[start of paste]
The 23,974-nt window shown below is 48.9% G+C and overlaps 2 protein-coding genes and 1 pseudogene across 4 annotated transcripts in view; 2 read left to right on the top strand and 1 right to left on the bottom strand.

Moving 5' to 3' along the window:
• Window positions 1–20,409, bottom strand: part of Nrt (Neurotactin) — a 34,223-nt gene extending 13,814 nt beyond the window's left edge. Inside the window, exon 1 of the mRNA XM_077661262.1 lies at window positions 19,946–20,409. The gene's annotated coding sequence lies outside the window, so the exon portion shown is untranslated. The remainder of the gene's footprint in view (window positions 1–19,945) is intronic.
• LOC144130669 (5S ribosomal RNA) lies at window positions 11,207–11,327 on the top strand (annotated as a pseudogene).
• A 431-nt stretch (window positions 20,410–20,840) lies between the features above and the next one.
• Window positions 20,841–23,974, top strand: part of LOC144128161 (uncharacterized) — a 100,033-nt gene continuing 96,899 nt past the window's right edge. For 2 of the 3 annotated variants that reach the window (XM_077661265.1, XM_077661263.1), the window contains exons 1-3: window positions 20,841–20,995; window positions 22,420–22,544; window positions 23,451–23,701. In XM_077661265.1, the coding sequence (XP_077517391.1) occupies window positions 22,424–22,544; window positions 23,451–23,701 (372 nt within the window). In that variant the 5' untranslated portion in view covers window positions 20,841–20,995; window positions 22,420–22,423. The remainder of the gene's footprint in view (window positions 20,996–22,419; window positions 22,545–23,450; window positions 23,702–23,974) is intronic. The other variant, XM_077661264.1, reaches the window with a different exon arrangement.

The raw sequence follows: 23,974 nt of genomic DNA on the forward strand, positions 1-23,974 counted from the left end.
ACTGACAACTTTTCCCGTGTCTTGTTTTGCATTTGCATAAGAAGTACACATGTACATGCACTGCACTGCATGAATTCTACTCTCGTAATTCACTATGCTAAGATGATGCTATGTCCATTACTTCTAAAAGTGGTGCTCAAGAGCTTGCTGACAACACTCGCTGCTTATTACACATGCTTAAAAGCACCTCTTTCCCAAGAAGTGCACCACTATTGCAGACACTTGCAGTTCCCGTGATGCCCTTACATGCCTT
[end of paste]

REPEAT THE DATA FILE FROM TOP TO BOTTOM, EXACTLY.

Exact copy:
The 23,974-nt window shown below is 48.9% G+C and overlaps 2 protein-coding genes and 1 pseudogene across 4 annotated transcripts in view; 2 read left to right on the top strand and 1 right to left on the bottom strand.

Moving 5' to 3' along the window:
• Window positions 1–20,409, bottom strand: part of Nrt (Neurotactin) — a 34,223-nt gene extending 13,814 nt beyond the window's left edge. Inside the window, exon 1 of the mRNA XM_077661262.1 lies at window positions 19,946–20,409. The gene's annotated coding sequence lies outside the window, so the exon portion shown is untranslated. The remainder of the gene's footprint in view (window positions 1–19,945) is intronic.
• LOC144130669 (5S ribosomal RNA) lies at window positions 11,207–11,327 on the top strand (annotated as a pseudogene).
• A 431-nt stretch (window positions 20,410–20,840) lies between the features above and the next one.
• Window positions 20,841–23,974, top strand: part of LOC144128161 (uncharacterized) — a 100,033-nt gene continuing 96,899 nt past the window's right edge. For 2 of the 3 annotated variants that reach the window (XM_077661265.1, XM_077661263.1), the window contains exons 1-3: window positions 20,841–20,995; window positions 22,420–22,544; window positions 23,451–23,701. In XM_077661265.1, the coding sequence (XP_077517391.1) occupies window positions 22,424–22,544; window positions 23,451–23,701 (372 nt within the window). In that variant the 5' untranslated portion in view covers window positions 20,841–20,995; window positions 22,420–22,423. The remainder of the gene's footprint in view (window positions 20,996–22,419; window positions 22,545–23,450; window positions 23,702–23,974) is intronic. The other variant, XM_077661264.1, reaches the window with a different exon arrangement.

The raw sequence follows: 23,974 nt of genomic DNA on the forward strand, positions 1-23,974 counted from the left end.
ACTGACAACTTTTCCCGTGTCTTGTTTTGCATTTGCATAAGAAGTACACATGTACATGCACTGCACTGCATGAATTCTACTCTCGTAATTCACTATGCTAAGATGATGCTATGTCCATTACTTCTAAAAGTGGTGCTCAAGAGCTTGCTGACAACACTCGCTGCTTATTACACATGCTTAAAAGCACCTCTTTCCCAAGAAGTGCACCACTATTGCAGACACTTGCAGTTCCCGTGATGCCCTTACATGCCTT